Care and Share Food Bank – – Care and Share Food Bank believes that no one should go hungry. Every day, they provide food to our partner agencies across Southern Colorado to serve our neighbors in need because well-fed communities are better for us all. Care and Share exists to ensure that the one in eight Southern Coloradans at risk of hunger have access to enough healthy and nutritious food to thrive. They know that children without adequate access to food cannot develop successfully, families cannot plan for their future, and seniors find it more difficult to remain independent. Contact information: Eric Pizana.

Peace Corps – – Peace Corps is a service opportunity for motivated changemakers to immerse themselves in a community abroad, working side by side with local leaders to tackle the most pressing challenges of our generation. Contact information: Karyn Sweeney.

Pikes Peak Habitat for Humanity – – Brings people together to build homes, communities, and hope. Contact information: Iassa Ring.

CASA – Provides a volunteer’s voice in court for children who are victims of abuse, neglect, or domestic conflict and promotes awareness of these issues to ensure safe and permanent homes. Contact information: Uriko Stout.

Marian House Soup Kitchen – – In response to Jesus Christ’s call to affirm the value and dignity of each human life, to build solidarity within the community, and to advocate for justice for the poor and vulnerable, Catholic Charities of Central Colorado humbly engages in the ministry of charity for those in both economic and spiritual poverty so that all – staff, volunteers, and clients –  may fully achieve their God-given potential. Contact information: Doug Rouse.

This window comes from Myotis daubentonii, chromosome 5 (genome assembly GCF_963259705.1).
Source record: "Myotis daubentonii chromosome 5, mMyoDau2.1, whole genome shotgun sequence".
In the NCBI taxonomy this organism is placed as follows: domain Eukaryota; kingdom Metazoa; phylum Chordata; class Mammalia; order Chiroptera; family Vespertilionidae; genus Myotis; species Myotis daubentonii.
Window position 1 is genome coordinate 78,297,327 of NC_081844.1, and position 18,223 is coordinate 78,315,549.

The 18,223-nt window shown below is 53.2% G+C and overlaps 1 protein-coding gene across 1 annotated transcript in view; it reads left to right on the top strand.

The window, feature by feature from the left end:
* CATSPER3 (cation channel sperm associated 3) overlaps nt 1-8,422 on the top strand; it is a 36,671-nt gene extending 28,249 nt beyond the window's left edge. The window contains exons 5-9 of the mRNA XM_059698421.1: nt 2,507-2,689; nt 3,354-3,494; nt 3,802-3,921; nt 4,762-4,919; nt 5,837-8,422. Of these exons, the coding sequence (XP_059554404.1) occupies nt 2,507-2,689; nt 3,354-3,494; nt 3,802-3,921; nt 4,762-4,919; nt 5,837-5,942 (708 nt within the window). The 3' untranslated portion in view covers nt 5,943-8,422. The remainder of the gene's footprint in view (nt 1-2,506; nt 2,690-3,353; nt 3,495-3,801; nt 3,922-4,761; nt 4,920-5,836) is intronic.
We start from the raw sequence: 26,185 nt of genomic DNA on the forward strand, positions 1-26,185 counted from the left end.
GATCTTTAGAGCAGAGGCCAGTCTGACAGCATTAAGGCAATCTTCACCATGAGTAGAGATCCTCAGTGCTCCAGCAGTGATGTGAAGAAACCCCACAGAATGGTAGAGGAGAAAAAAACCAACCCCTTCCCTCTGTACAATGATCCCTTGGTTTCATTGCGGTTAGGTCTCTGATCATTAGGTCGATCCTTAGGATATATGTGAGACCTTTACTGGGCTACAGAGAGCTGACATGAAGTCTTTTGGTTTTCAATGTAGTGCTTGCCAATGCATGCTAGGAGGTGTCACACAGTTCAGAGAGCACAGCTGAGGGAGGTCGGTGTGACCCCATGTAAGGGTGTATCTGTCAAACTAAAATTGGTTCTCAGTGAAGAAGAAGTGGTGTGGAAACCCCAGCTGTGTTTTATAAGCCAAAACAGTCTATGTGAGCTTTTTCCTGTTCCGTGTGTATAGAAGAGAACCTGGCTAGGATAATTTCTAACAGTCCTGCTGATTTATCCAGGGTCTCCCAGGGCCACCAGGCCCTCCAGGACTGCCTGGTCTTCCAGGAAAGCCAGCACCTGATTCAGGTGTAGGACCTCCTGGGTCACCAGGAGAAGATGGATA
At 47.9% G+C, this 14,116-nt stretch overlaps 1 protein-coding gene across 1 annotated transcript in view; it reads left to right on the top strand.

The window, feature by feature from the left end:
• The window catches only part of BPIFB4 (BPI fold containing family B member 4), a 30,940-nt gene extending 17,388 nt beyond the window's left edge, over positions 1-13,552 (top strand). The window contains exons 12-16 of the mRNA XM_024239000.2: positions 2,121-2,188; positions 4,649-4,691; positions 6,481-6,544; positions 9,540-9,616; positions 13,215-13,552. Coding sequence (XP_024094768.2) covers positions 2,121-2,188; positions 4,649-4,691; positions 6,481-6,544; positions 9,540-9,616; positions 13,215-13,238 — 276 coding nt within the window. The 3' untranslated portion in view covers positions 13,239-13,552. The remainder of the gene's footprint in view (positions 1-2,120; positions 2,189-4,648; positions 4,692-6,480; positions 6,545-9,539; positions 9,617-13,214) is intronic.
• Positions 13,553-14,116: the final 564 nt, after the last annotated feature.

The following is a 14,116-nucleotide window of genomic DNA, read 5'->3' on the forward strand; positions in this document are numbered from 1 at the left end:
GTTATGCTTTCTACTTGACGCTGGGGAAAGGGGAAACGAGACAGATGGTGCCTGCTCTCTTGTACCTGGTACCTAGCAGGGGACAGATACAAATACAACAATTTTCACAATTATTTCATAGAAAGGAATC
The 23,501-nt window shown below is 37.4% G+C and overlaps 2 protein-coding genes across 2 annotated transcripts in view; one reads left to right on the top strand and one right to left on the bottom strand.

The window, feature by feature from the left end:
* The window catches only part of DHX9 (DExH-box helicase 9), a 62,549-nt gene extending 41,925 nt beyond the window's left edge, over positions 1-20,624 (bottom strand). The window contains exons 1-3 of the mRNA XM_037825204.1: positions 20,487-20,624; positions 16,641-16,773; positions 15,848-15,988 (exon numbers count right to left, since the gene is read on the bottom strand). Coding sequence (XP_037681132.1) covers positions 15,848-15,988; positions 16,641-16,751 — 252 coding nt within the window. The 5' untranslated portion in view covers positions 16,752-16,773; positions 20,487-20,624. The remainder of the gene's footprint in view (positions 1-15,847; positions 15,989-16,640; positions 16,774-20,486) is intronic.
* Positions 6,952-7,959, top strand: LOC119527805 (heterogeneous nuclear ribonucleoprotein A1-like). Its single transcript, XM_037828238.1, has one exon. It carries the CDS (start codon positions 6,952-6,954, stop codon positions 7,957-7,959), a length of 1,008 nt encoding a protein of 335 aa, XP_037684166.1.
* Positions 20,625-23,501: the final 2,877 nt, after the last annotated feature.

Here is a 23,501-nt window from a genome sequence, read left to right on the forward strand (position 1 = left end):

Colorado Springs CONO – – Dedicated to improving Colorado Springs’ quality of life through neighborhoods. Contact information: Rachel G.

Children’s Literacy Center – – Strives to build a life of success through a foundation of literacy. ONE child at a time. Contact information: Pamela Polke.

Kids in Motion – 501(c)(3) nonprofit organization that promotes dance in the Pikes Peak Region across generations. Their mission is to present a diverse range of world class dance forms, to educate young dancers, and to provide outreach to underserved children and their families. Contact information:


A big thank you to everyone involved, and let’s hope next year’s fairs are just as successful!

Content by Julia Bazavluk
Edited by Richard Bishop

Dream Outside the Box

Dream Outside the Box

Beginning this semester, look out for a new student organization – Dream Outside the Box – here at CC. Dream Outside the Box (DOTB) is a non-profit organization in Colorado Springs that works to propel at-risk youth onto a higher education trajectory by mobilizing college students to engage children in imaginative careers and extracurriculars. DOTB work with children in existing youth development organizations to provide:

  1. exposure to new activities and career options to broaden horizons beyond stereotypical career aspirations such as rap or football by inviting college student organizations to share their respective interests, such as chemistry & fencing
  2. long-term development opportunities via weekly lessons, camps, and apprenticeships through partnerships with private organizations
  3. opportunities for our youth to embrace service starting at age 5